*WINNER* A study on the Spectrophotometric Analysis of Hg(II) using Dithizone under Conditions Pertinent to Hg(II) Reduction in Aquatic Systems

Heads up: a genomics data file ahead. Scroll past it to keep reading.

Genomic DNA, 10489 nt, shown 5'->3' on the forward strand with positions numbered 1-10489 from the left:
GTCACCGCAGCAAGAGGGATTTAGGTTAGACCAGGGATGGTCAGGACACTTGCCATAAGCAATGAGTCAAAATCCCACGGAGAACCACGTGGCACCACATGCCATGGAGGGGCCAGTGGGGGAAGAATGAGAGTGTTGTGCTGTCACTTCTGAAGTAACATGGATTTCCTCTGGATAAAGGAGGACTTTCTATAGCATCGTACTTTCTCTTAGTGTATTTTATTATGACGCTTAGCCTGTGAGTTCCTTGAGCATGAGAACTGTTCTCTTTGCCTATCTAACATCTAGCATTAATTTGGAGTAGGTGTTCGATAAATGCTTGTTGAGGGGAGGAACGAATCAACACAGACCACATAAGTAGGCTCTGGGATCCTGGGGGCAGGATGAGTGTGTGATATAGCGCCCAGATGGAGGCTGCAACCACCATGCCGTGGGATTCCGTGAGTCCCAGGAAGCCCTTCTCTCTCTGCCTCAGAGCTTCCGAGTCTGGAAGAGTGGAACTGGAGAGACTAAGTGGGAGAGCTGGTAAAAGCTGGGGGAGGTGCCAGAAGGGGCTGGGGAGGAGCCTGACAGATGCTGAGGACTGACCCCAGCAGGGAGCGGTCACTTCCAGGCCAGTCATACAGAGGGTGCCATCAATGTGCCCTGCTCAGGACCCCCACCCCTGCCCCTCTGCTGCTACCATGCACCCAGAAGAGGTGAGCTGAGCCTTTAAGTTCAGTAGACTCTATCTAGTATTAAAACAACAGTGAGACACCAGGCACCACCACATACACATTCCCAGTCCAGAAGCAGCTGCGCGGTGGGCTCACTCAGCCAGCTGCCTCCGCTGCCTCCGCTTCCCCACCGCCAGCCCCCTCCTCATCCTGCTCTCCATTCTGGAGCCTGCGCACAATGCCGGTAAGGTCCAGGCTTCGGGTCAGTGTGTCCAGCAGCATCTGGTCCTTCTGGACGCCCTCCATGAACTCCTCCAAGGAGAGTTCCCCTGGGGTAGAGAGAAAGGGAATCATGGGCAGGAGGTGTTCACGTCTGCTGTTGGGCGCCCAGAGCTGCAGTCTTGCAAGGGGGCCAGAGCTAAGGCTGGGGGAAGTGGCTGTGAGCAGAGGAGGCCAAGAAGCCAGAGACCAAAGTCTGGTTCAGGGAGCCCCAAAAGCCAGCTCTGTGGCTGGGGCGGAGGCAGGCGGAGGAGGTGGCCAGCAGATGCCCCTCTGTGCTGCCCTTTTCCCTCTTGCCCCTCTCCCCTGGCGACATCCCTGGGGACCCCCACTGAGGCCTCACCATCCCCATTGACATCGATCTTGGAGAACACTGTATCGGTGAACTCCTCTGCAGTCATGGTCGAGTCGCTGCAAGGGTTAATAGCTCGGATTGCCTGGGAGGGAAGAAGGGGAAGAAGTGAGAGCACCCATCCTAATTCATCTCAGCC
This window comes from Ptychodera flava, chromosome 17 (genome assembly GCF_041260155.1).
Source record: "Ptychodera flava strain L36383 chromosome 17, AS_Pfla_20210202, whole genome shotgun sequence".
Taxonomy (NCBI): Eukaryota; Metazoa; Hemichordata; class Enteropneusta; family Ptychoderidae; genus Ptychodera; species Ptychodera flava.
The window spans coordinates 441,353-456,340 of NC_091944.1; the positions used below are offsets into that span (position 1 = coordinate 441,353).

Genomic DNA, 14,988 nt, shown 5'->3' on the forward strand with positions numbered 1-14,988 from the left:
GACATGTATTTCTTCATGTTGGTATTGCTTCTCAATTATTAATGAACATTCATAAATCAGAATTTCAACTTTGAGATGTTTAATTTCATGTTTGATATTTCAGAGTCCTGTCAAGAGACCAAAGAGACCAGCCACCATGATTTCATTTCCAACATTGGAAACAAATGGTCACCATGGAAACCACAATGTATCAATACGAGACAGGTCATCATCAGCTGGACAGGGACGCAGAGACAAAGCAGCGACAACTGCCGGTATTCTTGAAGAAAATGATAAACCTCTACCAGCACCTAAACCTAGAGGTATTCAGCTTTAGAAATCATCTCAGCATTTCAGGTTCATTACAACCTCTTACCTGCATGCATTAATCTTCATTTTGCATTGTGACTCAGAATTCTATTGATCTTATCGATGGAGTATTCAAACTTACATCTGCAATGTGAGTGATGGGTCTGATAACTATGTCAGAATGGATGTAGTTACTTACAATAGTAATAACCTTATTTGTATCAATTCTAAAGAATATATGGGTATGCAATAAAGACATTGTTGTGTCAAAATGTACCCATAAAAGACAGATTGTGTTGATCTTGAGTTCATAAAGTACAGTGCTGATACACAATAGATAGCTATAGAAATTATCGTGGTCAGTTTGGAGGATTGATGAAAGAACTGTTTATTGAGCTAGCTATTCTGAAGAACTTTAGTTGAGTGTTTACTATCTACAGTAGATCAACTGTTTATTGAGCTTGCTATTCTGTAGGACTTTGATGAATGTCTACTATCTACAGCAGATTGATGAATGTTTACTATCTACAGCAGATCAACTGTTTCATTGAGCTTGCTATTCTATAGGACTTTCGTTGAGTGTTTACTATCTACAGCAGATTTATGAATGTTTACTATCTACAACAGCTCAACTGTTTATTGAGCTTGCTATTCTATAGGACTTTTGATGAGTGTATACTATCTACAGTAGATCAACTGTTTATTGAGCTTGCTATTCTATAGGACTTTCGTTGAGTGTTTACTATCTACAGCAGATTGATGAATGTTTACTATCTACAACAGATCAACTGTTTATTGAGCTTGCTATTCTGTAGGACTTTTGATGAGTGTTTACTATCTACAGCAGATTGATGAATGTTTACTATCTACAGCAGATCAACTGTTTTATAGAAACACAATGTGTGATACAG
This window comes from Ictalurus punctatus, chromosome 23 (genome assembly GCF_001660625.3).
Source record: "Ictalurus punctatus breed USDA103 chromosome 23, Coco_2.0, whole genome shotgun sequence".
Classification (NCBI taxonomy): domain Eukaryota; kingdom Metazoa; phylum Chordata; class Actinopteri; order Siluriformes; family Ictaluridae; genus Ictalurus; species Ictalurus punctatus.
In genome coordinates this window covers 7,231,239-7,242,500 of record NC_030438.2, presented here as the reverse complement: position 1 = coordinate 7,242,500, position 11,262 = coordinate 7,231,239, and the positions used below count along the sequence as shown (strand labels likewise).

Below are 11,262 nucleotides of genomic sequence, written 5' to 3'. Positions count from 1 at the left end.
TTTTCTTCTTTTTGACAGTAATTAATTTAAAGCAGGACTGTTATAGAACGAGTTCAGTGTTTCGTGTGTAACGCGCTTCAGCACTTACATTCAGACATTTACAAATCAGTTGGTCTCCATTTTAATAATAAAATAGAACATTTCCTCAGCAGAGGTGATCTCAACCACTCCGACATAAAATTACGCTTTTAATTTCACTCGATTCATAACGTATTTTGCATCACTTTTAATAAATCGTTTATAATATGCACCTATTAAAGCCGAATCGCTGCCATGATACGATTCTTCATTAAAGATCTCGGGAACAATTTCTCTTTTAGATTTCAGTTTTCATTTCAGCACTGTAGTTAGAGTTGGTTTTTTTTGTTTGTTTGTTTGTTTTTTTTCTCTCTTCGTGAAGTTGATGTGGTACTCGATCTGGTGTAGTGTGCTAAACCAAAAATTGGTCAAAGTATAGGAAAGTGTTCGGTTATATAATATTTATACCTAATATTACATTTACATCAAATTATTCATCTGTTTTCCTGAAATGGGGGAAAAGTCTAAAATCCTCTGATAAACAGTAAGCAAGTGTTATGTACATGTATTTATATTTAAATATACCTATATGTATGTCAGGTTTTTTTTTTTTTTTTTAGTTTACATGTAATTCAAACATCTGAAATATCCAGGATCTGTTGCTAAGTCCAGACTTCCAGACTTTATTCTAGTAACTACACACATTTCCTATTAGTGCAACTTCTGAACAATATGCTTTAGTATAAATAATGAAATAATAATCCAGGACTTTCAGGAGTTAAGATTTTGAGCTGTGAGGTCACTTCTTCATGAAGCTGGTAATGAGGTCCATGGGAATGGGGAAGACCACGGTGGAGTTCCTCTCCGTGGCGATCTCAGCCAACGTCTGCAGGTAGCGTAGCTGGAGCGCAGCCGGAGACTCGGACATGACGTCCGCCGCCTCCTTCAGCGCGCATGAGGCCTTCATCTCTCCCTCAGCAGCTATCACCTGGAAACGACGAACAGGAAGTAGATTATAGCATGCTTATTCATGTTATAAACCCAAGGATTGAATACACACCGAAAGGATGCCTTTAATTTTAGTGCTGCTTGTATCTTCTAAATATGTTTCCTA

The reduction of mercuric mercury (Hg(II)) in aquatic systems contributes to the transformation, transportation, and fate of mercury in the environment. Solar radiation has been identified as the driving force of Hg(II) reduction to volatile dissolved gaseous mercury (DGM) in aquatic bodies and is hypothesized to be linked to processes mediated by dissolved organic carbon (DOC). Superoxide has also been hypothesized to mediate Hg(II) photoreduction in aquatic systems but the proposed mechanism has recently been rejected in literature. We investigated the applicability of the dithizone method for spectrophotometric analysis of Hg(II) under different environmental conditions pertinent to the study on aquatic Hg(II) reduction, particularly superoxide-mediated Hg(II) reduction. We studied the effects of organic acids (e.g., citrate, cysteine), pH, and reagents used to generate superoxide (e.g., xanthine, xanthine oxidase). Our study showed that some organic acids lowered the sensitivity of the method but the calibration curves in all scenarios retained good linearity. We concluded that the mercury-dithizone method was valid for the study of superoxide mediated Hg(II) reduction. Our preliminary study of this reduction was performed in the absence of light and under controlled conditions (e.g., pH 7.2, 25°C, and 5 µM initial Hg(II) concentration). We observed a decrease of the absorbance at 496 nm (i.e. reduction of Hg(II)) with various rates of superoxide production and various concentrations of organic acids. This preliminary research suggests that superoxide could be an important intermediate for Hg(II) reduction even in the absence of sunlight.